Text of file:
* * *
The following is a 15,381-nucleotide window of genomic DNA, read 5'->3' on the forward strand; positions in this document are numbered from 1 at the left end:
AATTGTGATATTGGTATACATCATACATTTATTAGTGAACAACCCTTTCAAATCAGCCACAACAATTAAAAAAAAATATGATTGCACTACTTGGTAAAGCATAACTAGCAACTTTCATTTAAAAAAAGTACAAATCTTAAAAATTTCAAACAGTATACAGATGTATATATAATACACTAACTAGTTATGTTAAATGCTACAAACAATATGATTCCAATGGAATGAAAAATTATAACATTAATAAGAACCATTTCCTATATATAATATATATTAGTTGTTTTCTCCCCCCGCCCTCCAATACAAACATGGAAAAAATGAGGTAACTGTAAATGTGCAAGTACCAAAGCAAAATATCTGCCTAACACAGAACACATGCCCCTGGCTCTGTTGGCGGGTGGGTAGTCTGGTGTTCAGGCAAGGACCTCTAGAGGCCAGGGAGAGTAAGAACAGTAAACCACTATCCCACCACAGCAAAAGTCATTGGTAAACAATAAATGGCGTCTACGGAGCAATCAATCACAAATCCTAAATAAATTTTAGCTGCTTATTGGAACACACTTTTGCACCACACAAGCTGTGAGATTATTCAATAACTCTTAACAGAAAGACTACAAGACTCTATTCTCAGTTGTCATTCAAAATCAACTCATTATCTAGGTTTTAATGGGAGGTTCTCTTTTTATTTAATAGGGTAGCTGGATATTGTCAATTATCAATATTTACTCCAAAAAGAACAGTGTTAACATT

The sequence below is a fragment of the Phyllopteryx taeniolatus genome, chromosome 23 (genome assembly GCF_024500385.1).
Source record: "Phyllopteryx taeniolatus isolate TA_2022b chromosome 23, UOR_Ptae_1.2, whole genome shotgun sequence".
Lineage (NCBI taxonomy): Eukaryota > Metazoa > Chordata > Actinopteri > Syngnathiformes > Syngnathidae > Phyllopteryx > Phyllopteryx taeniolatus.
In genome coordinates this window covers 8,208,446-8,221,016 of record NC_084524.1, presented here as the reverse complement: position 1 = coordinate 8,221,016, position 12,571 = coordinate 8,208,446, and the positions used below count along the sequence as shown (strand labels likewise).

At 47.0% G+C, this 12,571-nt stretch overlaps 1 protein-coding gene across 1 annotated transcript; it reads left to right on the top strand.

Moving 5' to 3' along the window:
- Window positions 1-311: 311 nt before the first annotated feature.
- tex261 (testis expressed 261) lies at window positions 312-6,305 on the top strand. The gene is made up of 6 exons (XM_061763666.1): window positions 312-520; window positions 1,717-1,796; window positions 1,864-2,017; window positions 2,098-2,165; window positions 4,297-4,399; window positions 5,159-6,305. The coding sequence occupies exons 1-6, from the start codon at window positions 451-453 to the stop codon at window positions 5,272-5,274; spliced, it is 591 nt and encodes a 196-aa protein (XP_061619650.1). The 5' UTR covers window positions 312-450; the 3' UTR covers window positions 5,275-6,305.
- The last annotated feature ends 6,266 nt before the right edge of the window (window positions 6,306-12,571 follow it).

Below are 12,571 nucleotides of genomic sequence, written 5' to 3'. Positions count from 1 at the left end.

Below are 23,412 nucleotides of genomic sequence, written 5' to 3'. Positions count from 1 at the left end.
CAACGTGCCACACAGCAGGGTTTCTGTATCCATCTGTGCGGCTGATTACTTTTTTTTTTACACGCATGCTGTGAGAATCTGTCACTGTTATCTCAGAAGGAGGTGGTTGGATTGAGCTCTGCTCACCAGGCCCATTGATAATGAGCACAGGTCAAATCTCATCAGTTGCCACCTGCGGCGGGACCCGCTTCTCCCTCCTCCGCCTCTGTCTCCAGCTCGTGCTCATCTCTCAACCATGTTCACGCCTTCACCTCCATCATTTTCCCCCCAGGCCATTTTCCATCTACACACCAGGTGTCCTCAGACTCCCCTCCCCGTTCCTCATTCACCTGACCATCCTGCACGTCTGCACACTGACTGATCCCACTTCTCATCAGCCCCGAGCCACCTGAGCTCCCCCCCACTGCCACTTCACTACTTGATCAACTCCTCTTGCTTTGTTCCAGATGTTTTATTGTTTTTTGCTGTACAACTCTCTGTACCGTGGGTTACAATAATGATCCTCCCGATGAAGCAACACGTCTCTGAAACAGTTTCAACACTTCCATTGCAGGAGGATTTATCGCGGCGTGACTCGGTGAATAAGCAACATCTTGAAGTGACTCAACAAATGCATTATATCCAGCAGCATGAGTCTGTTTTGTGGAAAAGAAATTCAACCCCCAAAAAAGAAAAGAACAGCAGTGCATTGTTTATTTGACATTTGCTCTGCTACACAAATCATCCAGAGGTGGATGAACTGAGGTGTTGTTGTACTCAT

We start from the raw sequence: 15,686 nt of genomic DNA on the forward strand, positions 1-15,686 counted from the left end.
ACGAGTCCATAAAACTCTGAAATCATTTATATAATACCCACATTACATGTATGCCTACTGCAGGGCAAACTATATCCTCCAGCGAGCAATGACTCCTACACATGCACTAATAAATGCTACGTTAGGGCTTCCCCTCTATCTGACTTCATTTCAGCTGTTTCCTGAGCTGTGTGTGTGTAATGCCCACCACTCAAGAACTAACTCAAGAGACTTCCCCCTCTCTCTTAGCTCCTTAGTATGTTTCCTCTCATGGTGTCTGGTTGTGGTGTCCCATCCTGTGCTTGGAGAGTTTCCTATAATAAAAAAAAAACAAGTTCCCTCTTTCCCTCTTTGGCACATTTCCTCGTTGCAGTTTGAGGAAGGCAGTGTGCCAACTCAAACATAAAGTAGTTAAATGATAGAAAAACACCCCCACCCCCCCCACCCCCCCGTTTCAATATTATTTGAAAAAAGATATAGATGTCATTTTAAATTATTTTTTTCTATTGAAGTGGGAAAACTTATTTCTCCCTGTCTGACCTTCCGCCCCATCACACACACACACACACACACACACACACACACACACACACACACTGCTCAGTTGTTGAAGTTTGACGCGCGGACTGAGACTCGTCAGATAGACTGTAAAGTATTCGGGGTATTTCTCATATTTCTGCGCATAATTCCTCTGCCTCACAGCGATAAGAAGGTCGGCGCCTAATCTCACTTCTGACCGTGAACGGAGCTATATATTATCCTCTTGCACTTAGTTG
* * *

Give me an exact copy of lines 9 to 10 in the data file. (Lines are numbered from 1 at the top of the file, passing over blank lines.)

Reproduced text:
- Window positions 1-311: 311 nt before the first annotated feature.
- tex261 (testis expressed 261) lies at window positions 312-6,305 on the top strand. The gene is made up of 6 exons (XM_061763666.1): window positions 312-520; window positions 1,717-1,796; window positions 1,864-2,017; window positions 2,098-2,165; window positions 4,297-4,399; window positions 5,159-6,305. The coding sequence occupies exons 1-6, from the start codon at window positions 451-453 to the stop codon at window positions 5,272-5,274; spliced, it is 591 nt and encodes a 196-aa protein (XP_061619650.1). The 5' UTR covers window positions 312-450; the 3' UTR covers window positions 5,275-6,305.